Can Restaurants Give Barnes & Noble a Boost?
As sales at bookseller Barnes & Noble sag and dip annually, something had to be done to jumpstart revenue. When in doubt, experiment.
In December 2016, B&N introduced three full-service Barnes & Noble Kitchens at stores in Eastchester, New York—a suburb 18 miles north of New York City—Edina, Minnesota, and Folsom, California. But will the synergy between books and dining click?
B&N’s sales have fallen to $4.1 billion in fiscal 2016 from $4.3 billion in 2015 and $4.6 billion in 2014. Moreover, it cut its number of retail stores from 691 four years ago to 640 outlets in 2016. And its long-term CEO Leonard Riggio retired on September 16.
Why is a book-selling company turning restaurateur? As offbeat as it might sound, B&N actually has extensive experience running and operating 600 cafes sourced by Starbucks products for 28 years, says David Deason, its Dallas-based vice president for development.
“We are the second largest coffee shop [in the U.S.],” he says. Deason also explains that the retailing world has dramatically changed over the last 20 years, and B&N needed to adapt to a changing landscape. In this case, that move entailed developing full-service eateries.
“Organizations need to challenge themselves to change, be creative, embrace new challenges and enrich their offerings. If it’s just the same old thing, they become stale,” he says.
Deason says that the three B&N Kitchens were all opened at new stores and not reconfigured into existing shops He acknowledges that the process is currently at an “embryonic” stage.
“We intend to study aggressively and thoroughly what we’ve done, what works and what doesn’t, and get feedback from customers and staff, to find a path for the future,” he says.
B&N Kitchens are open from 9 a.m. when the bookstore opens until 10 p.m. closing time, serving breakfast, lunch, and dinner. Deason describes the concept as “very familiar, approachable food and beverages in a well-designed environment that allows Barnes & Noble’s long-standing customers to come in and enjoy the experience, more robust and enriched than the past.”
By providing another option of a full-service café, he says the goal is that “our customers will visit at times for just books, at times for the Kitchen, at times for events in the store, and sometimes for each activity.”
The Folsom and Edina B&N Kitchens are about 2,600 square feet while the Eastchester store, including an outdoor patio, covers 4,000 square feet. The Edina site seats 100 patrons, the Folsom eatery accommodates 140, and the Eastchester handles 80 inside and 40 on its extensive patio during warmer months.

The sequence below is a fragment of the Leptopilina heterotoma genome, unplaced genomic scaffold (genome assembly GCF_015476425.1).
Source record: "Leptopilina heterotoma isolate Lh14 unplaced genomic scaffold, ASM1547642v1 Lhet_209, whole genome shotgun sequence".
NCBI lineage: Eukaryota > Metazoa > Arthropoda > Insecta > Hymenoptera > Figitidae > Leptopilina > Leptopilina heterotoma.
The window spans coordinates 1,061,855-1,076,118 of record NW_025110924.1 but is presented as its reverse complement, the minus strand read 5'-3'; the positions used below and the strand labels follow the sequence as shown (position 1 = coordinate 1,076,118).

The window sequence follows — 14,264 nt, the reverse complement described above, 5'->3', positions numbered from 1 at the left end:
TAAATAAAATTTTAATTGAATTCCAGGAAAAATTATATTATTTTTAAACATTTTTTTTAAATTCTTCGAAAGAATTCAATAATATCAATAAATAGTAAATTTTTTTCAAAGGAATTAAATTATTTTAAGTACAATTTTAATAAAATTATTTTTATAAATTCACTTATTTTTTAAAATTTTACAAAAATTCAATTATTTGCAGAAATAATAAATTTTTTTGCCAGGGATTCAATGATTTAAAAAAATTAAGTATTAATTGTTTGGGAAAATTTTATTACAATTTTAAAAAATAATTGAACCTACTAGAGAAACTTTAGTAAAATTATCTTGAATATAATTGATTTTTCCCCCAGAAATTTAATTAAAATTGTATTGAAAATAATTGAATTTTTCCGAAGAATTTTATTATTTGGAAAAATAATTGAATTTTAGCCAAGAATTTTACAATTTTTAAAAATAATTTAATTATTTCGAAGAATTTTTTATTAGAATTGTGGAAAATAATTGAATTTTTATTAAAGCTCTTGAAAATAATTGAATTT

The B&N Kitchens are woven into the bookstore, not apart or separate. Deason describes an alluring atmosphere in which patrons enter the eatery and can “sit down and enjoy a cappuccino, grab a glass of Chardonnay or great local craft beers.”
There are workstations where guests can spend extensive time dining, sipping coffee, and checking emails or working on their laptops. “Or they can sit back with a magazine or share a nice plate of guacamole with friends,” he adds.
B&N hired the Santa Monica, California-based Branstetter Group, a hospitality consulting company, and consultants AvroKO, to design the restaurants.
Consultant James Branstetter says B&N asked them to “develop a concept that had a sense of community with the bookstore.” B&N’s goal was to create a thriving eatery that was “casual, where you could grab a book, sit down in the restaurant and have a meal,” he says.
The design encourages a sense of community and includes long tables where people could dine at any meals and also included small tables for two. The goal was having a restaurant that “complimented the bookstore and didn’t depart from the B&N cafés of the past,” Branstetter says.
The menu could be considered upscale based on entrees such as $26 beef short ribs, $24 salmon, and $20 brick-cooked chicken. But Branstetter says its most popular items are the $14 grilled cheese sandwich and at breakfast the $5 pastries and $13 lemon ricotta pancakes.
Early feedback suggests that the cafes are busiest at breakfast and lunch but slow down at dinner. “Dinner has been the stretch meal. We need to develop a customer that comes back to the Barnes and Noble and eats dinner,” says Branstetter.
Deason expects that two or three new Barnes & Noble kitchens will launch in 2017, again inside of new stores. He expects that more eateries will debut in new stores in the future rather than be retrofitted into existing stores.
He denies the notion that developing full-service restaurants is a strategy to spike revenue at a time when it’s been stagnating. “That’s a separate issue. We’re doing new things to invigorate and change and find new appropriate offerings,” he says.
But success will be based on “sales from the business and how the Kitchen influences the guest experience in the entire store,” Deason says.